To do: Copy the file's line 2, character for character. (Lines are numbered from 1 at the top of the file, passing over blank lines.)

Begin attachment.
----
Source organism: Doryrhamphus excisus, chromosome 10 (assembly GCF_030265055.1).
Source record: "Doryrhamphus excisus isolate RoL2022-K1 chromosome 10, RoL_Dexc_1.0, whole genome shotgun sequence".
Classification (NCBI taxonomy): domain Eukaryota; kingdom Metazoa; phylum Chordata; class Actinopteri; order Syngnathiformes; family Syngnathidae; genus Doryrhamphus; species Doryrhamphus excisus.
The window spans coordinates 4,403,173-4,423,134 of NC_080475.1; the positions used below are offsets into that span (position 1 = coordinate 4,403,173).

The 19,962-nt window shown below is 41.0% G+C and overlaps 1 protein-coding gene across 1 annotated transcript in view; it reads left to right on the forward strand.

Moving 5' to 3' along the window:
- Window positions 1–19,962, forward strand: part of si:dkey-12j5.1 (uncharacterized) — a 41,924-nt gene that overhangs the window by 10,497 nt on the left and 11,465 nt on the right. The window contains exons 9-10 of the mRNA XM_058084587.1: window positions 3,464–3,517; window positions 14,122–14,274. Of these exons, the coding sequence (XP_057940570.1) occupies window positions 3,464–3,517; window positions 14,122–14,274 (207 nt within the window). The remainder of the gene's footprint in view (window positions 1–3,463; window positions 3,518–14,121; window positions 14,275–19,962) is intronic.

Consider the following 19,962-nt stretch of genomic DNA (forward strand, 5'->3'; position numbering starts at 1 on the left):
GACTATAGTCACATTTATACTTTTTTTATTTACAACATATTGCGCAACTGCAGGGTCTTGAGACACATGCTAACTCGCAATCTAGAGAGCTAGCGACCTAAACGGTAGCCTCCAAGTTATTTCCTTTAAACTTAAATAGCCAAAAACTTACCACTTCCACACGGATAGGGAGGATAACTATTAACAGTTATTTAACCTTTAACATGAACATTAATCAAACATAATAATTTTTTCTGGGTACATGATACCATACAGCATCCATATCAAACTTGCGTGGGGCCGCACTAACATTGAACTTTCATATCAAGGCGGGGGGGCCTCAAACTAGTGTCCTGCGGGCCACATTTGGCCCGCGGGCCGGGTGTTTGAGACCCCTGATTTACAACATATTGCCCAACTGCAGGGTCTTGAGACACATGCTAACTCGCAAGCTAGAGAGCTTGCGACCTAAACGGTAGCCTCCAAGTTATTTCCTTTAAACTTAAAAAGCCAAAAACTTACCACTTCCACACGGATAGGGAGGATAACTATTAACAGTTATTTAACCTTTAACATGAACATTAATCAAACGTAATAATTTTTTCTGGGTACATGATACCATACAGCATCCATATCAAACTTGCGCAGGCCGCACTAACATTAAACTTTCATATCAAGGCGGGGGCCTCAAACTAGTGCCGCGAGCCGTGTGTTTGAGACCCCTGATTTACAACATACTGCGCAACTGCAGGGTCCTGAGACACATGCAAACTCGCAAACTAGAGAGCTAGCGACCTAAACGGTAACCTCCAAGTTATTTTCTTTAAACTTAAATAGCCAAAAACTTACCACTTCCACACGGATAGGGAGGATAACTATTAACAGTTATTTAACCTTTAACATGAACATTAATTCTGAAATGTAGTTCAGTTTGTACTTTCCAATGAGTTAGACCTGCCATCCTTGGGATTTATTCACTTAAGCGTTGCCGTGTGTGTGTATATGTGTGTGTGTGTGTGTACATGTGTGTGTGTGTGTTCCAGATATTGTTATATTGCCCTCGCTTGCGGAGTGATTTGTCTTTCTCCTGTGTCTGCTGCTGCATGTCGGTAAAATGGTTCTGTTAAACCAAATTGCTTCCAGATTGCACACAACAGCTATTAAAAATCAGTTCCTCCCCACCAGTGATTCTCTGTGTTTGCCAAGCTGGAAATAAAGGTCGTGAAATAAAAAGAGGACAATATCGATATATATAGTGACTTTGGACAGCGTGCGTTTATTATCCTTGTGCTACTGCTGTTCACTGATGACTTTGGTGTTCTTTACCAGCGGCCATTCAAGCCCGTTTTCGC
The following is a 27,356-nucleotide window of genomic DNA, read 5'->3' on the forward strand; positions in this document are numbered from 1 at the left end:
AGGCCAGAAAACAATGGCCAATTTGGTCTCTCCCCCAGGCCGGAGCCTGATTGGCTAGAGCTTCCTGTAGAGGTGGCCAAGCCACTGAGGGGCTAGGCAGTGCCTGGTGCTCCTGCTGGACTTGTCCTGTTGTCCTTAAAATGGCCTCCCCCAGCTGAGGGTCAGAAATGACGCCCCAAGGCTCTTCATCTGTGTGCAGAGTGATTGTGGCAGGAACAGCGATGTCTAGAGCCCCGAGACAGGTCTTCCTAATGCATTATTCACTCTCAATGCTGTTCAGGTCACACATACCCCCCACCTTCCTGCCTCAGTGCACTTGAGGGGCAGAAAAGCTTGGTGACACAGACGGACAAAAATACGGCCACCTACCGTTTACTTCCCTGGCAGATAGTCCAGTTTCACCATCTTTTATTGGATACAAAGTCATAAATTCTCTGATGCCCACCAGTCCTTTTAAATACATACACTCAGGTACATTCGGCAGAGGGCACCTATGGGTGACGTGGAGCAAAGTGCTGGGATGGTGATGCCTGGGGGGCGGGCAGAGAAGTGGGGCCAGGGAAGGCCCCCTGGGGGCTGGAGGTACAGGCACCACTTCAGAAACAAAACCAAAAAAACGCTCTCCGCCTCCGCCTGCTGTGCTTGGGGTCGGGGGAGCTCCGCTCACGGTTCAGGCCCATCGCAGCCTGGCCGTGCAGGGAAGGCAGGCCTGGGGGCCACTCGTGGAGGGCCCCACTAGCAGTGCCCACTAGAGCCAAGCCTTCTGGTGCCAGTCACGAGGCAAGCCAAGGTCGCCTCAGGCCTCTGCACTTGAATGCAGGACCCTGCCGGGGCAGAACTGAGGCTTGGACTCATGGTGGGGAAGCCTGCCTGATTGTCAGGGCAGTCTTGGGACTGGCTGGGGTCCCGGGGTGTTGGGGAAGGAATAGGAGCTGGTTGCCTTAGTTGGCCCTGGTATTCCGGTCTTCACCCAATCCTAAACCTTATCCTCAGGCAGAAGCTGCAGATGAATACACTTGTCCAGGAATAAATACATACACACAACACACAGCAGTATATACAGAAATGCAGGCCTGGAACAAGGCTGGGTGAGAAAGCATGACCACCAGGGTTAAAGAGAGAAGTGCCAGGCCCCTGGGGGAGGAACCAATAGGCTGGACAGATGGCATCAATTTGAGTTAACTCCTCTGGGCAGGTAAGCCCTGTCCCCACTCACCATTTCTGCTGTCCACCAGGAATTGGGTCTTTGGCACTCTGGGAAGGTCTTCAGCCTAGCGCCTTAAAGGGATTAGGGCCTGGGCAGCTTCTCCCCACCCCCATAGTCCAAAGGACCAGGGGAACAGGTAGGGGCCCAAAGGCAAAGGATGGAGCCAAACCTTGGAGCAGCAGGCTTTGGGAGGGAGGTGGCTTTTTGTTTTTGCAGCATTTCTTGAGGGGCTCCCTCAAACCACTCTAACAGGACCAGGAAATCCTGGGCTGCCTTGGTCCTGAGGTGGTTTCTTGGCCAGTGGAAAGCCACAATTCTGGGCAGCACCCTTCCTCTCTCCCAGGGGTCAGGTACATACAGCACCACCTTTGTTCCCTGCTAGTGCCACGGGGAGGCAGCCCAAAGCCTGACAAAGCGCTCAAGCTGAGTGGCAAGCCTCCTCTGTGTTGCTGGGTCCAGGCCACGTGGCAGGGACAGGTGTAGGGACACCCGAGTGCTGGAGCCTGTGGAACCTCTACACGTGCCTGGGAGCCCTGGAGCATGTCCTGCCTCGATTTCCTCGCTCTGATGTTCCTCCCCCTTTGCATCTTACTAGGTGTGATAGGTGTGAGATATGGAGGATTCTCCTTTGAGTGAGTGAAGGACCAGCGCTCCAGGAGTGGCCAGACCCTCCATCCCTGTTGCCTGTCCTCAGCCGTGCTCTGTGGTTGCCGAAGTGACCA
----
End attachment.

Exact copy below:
Source record: "Doryrhamphus excisus isolate RoL2022-K1 chromosome 10, RoL_Dexc_1.0, whole genome shotgun sequence".